For some time now, Porsche has announced its intention to seriously explore pure electric (battery-only power) technology. Yesterday, Porsche CEO Michael Macht said that the company “will definitely be offering an electric sports car in future. But such a concept only makes sense if it offers product qualities typical of a Porsche.”
To that end, it has been field-testing three electric Boxsters to see what is feasible for a true electric sports car. It’s also known that Porsche purchased a Tesla Roadster a while ago, and you can guess what that means.
The 918 Spyder, while promised, is still a concept; the 911 GT3R Hybrid has been a real success; and the Cayenne Hybrid S has gotten great reviews. And, says the Porsche press release, “The hybrid technology from the Cayenne S Hybrid will also be featured in the Panamera S Hybrid, which will enter the market next year.”
On a more mundane but perhaps more important note, General Motors let it be known that it will build a small number of battery-powered (no booster motor à la Volt) cars for testing. These will be the first all-electrics since the EV1 (right), which the company built a decade ago and then killed in 2002.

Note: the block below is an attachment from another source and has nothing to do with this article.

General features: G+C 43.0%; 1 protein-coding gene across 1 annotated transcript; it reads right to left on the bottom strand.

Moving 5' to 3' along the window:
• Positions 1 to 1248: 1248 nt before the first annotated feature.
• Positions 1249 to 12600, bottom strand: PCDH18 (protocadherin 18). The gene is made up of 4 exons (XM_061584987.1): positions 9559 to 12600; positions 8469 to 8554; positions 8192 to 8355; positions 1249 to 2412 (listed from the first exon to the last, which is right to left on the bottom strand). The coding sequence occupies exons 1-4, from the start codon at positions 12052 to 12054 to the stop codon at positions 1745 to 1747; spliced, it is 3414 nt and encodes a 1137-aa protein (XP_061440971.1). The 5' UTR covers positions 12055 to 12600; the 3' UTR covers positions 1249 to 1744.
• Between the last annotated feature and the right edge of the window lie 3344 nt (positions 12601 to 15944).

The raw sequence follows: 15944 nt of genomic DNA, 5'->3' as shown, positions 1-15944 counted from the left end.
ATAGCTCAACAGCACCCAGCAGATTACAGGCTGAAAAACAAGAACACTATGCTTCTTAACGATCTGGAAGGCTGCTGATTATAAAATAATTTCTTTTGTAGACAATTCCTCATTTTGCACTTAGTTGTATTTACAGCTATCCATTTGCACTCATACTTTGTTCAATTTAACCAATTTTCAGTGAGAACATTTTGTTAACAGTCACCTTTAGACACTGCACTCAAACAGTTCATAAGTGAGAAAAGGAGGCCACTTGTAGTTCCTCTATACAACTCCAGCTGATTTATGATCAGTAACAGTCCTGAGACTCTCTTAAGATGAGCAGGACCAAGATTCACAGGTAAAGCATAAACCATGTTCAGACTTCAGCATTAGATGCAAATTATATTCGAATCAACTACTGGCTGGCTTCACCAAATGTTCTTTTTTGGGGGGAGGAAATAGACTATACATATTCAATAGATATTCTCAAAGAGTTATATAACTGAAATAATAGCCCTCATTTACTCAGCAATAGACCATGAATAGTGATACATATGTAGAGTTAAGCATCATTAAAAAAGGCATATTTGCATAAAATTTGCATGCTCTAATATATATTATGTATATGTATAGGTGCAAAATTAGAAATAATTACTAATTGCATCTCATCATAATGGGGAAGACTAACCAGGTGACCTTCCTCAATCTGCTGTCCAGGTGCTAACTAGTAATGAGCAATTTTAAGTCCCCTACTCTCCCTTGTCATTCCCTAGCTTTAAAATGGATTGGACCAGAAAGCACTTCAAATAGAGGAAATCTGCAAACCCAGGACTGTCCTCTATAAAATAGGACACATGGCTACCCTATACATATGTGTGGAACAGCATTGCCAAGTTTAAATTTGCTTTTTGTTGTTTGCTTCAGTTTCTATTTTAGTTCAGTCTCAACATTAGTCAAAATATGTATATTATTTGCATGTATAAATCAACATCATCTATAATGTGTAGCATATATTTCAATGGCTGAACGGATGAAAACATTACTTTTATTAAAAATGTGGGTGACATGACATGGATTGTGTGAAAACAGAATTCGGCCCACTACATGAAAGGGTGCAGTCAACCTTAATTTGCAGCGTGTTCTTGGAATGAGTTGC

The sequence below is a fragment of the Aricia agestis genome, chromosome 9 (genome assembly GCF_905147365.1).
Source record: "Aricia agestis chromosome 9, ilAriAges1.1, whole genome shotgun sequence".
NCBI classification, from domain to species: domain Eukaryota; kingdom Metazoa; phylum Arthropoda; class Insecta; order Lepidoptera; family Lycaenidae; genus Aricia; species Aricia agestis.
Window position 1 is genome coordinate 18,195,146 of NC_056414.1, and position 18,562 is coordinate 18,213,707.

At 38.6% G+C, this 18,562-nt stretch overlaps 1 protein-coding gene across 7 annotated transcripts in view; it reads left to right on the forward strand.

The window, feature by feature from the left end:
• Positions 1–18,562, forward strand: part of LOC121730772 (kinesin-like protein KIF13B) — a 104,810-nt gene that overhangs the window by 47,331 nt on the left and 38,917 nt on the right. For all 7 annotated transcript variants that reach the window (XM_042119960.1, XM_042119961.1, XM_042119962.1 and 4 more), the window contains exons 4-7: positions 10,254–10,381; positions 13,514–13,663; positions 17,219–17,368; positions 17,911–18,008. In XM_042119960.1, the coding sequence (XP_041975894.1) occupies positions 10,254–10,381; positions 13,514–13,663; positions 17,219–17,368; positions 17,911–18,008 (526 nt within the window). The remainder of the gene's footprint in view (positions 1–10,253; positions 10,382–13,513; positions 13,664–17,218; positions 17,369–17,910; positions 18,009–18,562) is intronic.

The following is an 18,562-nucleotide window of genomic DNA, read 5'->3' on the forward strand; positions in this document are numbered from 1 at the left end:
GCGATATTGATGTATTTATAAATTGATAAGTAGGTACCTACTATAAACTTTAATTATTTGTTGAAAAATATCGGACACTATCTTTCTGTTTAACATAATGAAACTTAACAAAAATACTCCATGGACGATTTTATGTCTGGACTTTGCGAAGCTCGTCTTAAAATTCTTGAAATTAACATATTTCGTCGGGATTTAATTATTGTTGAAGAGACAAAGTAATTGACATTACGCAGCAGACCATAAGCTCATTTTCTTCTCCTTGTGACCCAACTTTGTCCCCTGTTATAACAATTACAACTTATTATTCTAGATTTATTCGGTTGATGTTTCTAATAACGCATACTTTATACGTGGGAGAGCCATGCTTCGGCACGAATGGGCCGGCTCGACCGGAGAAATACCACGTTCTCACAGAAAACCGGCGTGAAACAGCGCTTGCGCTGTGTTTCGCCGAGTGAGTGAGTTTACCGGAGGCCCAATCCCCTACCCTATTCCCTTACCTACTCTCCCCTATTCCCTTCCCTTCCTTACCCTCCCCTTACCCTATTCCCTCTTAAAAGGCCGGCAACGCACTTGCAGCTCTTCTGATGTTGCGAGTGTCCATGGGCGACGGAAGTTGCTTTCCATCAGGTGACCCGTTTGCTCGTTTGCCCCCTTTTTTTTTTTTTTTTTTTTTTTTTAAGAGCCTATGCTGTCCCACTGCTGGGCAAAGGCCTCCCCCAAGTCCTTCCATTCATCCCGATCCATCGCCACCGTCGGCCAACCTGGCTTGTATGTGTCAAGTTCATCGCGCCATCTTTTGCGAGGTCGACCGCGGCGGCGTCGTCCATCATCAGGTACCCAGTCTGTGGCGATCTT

There is a pretty thorough history of that program here. Perhaps the biggest problem GM had was that battery technology simply wasn’t there yet. But the company learned a lot, and one of its engineers now
wishes GM hadn’t killed the plug-in hybrid EV1 prototype his engineers had on the road a decade ago: ‘If we could turn back the hands of time,’ says [GM R&D chief Larry] Burns, ‘we could have had the Chevy Volt 10 years earlier.’
Speaking of which, Volt prices are being announced today, and we just got word that the base price will be $41,000 (including destination charge) before federal and state tax breaks. GM will encourage leasing the car by offering a 36-month lease at $350 per. That will put them in the same ballpark as the Nissan Leaf (for leasing).
Is the Volt priced right for you? Or are you going to wait for the electric Boxster?